Xanthudidēs, Stephanos A.  
The vaulted tombs of Mesará : an account of some early cemeteries of southern Crete — London, 1924

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the tomb and The site of Christos lies an hour to the south-west of Koumasa between the
settlement £wo villages of Vasilike and Krotos on the Asterousia range. It gets its name
from a church of Venetian date dedicated to Christ. Immediately above the
site rises a rocky hill called Volakas, which has sparse remains of a Minoan
settlement on the summit and sides.

The tholos tomb stands on a low mound by the church, so that the general
plan at Christos resembles that of Koumasa, that is, the community had a
citadel of natural strength up on the hill and the cemetery lay beneath.

Only one tholos was found here, but there had probably been others of
smaller size which may have been destroyed in comparatively modern times
when the place was inhabited and the church was built.

A Christian grave was found by the entrance to the tholos.

A section of a circular wall, the last remnant of another tholos possibly
never finished, was found close to the church and to a small enclosure near by.
Nothing was found in the soil except some sherds smeared with lead of Venetian

Tholos x The Christos tholos, which we call X, is of the usual Mesara type, con-

structed in the normal way of large and small undressed stones. The upper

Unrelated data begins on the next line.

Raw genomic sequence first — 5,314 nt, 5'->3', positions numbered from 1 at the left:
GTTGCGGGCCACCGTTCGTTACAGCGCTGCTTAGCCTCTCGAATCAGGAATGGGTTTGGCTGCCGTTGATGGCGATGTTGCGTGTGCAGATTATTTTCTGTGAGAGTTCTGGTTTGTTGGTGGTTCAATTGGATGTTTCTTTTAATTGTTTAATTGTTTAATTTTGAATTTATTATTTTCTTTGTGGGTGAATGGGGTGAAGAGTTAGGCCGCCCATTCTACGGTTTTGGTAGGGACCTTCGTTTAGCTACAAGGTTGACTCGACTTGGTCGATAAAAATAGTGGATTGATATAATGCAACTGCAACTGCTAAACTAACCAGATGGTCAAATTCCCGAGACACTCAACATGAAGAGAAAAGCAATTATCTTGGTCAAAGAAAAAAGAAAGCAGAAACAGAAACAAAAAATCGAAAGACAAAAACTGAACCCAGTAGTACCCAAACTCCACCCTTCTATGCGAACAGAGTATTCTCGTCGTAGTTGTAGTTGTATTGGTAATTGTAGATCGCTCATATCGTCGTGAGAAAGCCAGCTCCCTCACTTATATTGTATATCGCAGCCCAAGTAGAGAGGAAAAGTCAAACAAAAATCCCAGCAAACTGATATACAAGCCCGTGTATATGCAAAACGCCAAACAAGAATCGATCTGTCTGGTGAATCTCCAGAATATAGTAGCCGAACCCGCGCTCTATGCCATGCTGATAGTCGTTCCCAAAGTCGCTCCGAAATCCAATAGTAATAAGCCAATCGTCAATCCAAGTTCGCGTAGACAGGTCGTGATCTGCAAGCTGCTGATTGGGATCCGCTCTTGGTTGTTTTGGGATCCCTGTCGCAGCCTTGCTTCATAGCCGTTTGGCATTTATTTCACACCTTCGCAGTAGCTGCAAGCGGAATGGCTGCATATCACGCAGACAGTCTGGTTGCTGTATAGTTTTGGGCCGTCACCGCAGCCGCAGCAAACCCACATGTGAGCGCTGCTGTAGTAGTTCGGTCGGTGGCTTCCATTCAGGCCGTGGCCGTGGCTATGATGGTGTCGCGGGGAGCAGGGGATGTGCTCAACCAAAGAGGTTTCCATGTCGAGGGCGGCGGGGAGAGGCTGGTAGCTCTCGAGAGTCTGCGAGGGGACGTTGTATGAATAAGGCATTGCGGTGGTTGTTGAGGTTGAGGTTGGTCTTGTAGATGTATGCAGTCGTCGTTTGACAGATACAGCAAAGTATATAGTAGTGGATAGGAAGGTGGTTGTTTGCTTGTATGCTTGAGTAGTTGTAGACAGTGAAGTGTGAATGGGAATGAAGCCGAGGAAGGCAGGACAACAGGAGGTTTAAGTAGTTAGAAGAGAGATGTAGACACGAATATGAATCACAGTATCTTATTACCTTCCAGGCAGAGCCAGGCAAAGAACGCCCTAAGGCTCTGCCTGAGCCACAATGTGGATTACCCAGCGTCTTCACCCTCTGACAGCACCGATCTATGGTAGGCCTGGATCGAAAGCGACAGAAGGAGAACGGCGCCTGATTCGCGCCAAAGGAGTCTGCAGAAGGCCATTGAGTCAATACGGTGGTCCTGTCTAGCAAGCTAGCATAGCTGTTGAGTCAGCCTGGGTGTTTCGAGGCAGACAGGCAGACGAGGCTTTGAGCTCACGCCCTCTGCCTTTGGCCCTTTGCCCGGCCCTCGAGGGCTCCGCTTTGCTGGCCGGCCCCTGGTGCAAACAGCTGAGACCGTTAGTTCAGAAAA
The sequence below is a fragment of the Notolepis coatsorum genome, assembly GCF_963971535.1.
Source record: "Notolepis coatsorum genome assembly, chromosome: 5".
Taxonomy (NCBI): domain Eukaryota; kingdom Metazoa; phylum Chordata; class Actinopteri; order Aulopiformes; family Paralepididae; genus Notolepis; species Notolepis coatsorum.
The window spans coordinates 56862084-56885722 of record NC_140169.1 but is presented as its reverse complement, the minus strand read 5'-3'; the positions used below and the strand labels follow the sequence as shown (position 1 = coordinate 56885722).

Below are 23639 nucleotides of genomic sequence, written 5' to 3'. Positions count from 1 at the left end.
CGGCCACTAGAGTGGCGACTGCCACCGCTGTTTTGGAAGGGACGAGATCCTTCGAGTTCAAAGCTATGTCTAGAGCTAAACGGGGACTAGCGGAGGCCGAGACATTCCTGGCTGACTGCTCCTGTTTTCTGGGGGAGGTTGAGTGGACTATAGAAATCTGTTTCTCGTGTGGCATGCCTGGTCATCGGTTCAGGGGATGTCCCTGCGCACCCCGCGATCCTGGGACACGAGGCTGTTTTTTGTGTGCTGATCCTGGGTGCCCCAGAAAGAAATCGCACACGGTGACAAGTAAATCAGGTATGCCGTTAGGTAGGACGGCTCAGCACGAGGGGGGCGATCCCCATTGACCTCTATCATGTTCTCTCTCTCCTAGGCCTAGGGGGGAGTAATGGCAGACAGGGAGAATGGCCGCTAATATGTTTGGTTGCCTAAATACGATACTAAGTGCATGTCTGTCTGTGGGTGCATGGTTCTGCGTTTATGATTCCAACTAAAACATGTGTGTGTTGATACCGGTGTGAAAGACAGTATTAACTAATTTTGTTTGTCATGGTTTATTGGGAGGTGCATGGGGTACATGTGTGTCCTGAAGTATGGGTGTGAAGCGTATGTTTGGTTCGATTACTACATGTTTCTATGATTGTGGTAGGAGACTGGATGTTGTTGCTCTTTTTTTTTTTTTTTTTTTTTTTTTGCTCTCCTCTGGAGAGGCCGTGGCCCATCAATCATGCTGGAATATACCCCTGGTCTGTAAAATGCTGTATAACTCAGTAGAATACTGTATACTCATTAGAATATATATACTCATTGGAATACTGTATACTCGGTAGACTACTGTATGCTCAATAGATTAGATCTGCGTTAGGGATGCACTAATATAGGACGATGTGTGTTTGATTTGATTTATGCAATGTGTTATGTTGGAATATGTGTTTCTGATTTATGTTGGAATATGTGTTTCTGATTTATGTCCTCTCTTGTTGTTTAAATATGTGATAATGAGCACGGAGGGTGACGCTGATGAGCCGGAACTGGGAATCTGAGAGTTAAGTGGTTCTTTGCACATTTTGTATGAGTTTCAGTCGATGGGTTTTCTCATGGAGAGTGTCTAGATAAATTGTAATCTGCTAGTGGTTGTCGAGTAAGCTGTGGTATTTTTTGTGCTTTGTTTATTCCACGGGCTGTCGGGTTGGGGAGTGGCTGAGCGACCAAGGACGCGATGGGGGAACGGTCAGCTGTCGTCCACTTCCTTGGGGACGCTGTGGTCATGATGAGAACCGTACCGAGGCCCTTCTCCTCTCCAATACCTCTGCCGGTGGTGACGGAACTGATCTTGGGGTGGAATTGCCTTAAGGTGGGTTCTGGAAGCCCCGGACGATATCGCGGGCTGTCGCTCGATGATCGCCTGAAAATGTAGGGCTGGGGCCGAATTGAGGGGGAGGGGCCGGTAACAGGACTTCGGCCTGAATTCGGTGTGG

half, however, was built of slabs of limestone brought from the hill above,
and in the excavation nearly all of these were found in the earth over the burial
Proof of Vaulting stratum. This is proof that the whole tholos was built of stones right up to
the top. We shall see that a similar proof is provided for Tholos B at Platanos
by the preservation of the whole of its building material.

The inner diameter is from 6 m. to 6-50 m., the circuit wall is 1-50 m. thick,
and on the north and south stands to the height of 1-70 m., with an inward
lean that is clear enough.

The inner surface is smooth and regular, but on the outside the stones
jut out unevenly, so that the surface in places looks like the surrounding rock.
No protruding slabs were observed in this tholos, but on the western side there
was a kind of supporting buttress.

As always, the doorway is on the east. The door-jambs are monoliths
supporting a massive lintel the breadth of which embraces the full thickness
of the wall. It was this block that being partially in view led to the discovery
of the tholos.
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